Archive for the ‘Orlando’ Category

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The Art of Real Estate (or any type of) Negotiation

March 19, 2013

In my mind, a successful negotiation is not where one side has pulverized the other. You don’t “win” a negotiation; you get the best possible outcome for your clients while doing the least harm. No one should leave a negotiation angry. After all, you never know when you might have to negotiate with the same people again.  When it comes to negotiating on behalf of my clients, I keep the following in mind:

 

Set the stage: I like a location that’s quiet, neutral, pleasant, and away from distractions and confusion.  It’s best if everyone turns off their devices, and refrains from calls or texts during negotiations.

 

Be prepared: I never enter without my homework. I verify any outstanding facts before the negotiation begins. (Later fact-finding can cause a negotiation to bog down!)

 

Present a united front: I represent clients and have been hired to act on their wishes. At times I may not agree with their position, but I never share that with the other side. If I feel a client’s position is less than optimal, I only discuss it with them in private

 

Leave attitudes at the door: It’s very simple… treat everyone in the negotiation with respect, regardless of personal opinions. If anyone disagrees, disagree with the idea, not the person.

 

Watch non-verbal cues and body language: (Sorry, but I can’t reveal all of my secrets here… suffice it to say I take it all in!)

 

Hold something in reserve: I discuss concessions with my clients beforehand and only offer these concessions when we absolutely need to concede something.

 

I don’t harp about points that don’t matter to my clients: Negotiations should never choke over a minor point.  I like to get agreement on major points such as price and terms and put lesser items aside to return to later.

 

Never volunteer too much information: Knowledge is power in a negotiation. Telling the other side any information, however insignificant seeming, could weaken my clients’ position. On the other hand, I learn as much about the other side as I can.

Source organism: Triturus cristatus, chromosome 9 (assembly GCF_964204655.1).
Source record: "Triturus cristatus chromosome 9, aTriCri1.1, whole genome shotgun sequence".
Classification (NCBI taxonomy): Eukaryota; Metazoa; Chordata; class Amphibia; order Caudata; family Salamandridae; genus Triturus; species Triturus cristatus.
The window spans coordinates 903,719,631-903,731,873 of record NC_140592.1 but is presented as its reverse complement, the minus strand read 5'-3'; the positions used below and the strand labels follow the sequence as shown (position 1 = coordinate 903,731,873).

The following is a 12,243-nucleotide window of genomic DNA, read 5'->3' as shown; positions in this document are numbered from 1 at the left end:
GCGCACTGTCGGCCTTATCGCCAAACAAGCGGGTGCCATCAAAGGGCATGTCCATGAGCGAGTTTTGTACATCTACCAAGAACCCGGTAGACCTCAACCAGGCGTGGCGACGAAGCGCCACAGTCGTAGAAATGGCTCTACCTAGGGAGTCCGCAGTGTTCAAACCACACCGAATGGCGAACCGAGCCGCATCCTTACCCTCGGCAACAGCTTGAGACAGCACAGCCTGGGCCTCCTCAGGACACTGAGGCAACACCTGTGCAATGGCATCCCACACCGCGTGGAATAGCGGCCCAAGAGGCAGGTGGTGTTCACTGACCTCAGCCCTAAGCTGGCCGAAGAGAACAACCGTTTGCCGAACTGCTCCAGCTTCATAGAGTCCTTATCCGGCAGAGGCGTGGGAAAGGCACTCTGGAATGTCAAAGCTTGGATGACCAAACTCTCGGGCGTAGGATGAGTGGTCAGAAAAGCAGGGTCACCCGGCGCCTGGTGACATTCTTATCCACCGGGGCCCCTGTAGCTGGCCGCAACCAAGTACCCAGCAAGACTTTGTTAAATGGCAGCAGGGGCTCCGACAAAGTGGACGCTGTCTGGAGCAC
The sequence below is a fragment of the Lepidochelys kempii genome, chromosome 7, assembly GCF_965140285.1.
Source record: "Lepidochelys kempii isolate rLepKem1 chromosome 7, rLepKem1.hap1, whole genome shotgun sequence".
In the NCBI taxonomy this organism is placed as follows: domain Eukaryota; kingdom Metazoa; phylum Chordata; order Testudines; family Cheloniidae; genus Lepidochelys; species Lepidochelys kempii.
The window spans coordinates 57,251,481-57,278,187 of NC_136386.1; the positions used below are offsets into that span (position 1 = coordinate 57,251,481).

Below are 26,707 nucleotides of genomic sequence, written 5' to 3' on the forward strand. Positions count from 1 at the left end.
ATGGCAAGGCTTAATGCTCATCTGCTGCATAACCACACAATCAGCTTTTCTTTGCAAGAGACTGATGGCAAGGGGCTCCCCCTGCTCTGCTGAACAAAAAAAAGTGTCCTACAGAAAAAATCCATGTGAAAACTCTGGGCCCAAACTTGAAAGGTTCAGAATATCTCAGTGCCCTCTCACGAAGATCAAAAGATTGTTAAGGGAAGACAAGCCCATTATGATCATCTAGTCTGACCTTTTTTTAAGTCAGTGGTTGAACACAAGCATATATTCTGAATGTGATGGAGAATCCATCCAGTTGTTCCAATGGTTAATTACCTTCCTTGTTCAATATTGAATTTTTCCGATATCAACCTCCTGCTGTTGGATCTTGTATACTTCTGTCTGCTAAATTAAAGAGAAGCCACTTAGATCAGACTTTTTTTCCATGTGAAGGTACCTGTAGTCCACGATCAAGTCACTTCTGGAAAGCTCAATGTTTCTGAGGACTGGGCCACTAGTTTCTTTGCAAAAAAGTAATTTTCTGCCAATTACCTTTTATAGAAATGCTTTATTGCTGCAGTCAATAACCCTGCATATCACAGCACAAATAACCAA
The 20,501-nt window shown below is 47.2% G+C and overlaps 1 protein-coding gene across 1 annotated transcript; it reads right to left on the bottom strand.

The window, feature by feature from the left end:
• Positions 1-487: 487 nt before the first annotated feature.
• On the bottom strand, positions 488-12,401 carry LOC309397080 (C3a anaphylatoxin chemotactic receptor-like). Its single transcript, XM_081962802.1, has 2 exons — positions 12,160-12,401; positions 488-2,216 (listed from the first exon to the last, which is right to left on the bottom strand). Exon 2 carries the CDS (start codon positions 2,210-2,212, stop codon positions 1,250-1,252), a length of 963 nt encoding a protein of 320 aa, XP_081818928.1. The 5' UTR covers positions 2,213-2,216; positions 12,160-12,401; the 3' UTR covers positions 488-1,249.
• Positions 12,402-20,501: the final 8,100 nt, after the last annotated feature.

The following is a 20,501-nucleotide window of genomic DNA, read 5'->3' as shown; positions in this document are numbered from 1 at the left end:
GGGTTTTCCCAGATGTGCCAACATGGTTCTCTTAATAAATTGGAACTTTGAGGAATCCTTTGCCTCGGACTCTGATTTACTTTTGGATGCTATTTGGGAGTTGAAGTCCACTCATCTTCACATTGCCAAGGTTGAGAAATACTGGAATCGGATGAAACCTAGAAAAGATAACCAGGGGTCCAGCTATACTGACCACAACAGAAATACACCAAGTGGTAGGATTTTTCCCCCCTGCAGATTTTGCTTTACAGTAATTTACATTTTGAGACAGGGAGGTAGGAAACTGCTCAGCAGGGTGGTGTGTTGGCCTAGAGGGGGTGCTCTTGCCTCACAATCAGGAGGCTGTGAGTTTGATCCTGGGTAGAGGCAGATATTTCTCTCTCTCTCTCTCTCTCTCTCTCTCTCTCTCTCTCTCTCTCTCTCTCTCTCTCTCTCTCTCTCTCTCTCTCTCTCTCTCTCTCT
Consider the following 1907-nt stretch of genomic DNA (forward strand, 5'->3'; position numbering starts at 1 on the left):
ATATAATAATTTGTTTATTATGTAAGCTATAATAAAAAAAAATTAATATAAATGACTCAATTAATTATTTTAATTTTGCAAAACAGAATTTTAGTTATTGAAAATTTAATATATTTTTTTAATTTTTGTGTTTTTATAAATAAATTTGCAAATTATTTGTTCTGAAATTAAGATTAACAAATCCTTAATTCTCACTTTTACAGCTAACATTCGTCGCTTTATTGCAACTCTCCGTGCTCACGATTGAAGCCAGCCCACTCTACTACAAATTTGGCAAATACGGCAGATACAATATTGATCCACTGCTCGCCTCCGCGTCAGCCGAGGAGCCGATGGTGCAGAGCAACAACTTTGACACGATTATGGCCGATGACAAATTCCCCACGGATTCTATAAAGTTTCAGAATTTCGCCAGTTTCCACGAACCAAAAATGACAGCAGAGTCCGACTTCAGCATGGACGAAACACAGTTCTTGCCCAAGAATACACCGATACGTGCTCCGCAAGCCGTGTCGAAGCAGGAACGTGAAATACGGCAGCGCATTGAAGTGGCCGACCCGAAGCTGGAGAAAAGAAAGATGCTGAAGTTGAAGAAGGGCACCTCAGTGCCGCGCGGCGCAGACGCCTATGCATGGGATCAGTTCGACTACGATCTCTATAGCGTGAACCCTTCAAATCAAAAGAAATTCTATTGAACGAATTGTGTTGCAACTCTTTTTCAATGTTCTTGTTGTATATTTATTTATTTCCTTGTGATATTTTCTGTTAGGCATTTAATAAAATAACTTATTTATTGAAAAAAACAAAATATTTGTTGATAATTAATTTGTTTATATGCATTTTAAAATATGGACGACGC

If you ever need someone on your side in a real estate negotiation, feel free to contact me directly: 407-925-7721 (Cell or Text) or lindahutchinson@msn.com.

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What are Home Buyers looking for? This is a great read….

January 16, 2013

Buyers: Don’t just list a home – prepare it first

ORLANDO, Fla. – Jan. 16, 2013 – To sell a home or get top dollar, sellers must look at their property through the eyes of a potential buyer. Consider the following five tips:

1. Get rid of clutter and Aunt Mary’s photo.

“Selling your house is about taking your personality out of it and having people going through it envisioning their own life and personality,” says Candice Olson, host of “Candice Tells All” on Canadian television station “W Network.”

It’s hard for buyers to imagine themselves in a home decorated wall-to-wall with photographs of people they do not know, and knick-knacks that hold no special meaning. In preparing a home for sale, all the things that personalize a home to the family within should be stored for the next home – including all the pictures and magnets on the refrigerator.

Olson says even art on the wall should be analyzed because people have different tastes. She recommends retaining any mirrors, however. “Art is very personal, but mirrors aren’t,” she says. “Mirrors are great for adding depth and dimension and visual space and light … it’s non-committal art.”

2. Focus on the kitchen and bathrooms.

Most buyers who fall in love with a kitchen fall in love with the house. However, that doesn’t mean sellers should invest in an expensive upgrade. The best kitchen is one that aligns with buyers’ tastes, and that’s not always one with upscale cabinets and granite countertops. At the least, the expensive of those upgrades may not come back to the owner in a higher selling price. Sellers should also focus on lighting.

Hilary Farr of the Toronto-based “Love It or List It” television show suggests spending upgrade money on refacing kitchen cabinets and counter upgrades, such as replacing the backsplash.

Olson has simple advice for any would-be seller considering a kitchen upgrade: “Is the juice worth the squeeze?”

3. Make your home look like a hotel suite – inviting but neutral.

Floors make a big impression because they’re big, the “first thing that strike you when you walk in the front door,” Farr says.

Bathrooms should look like a just-cleaned hotel room: New soaps, clean towels and perhaps some cut flowers. Beds should be made with neutral blankets or comforters.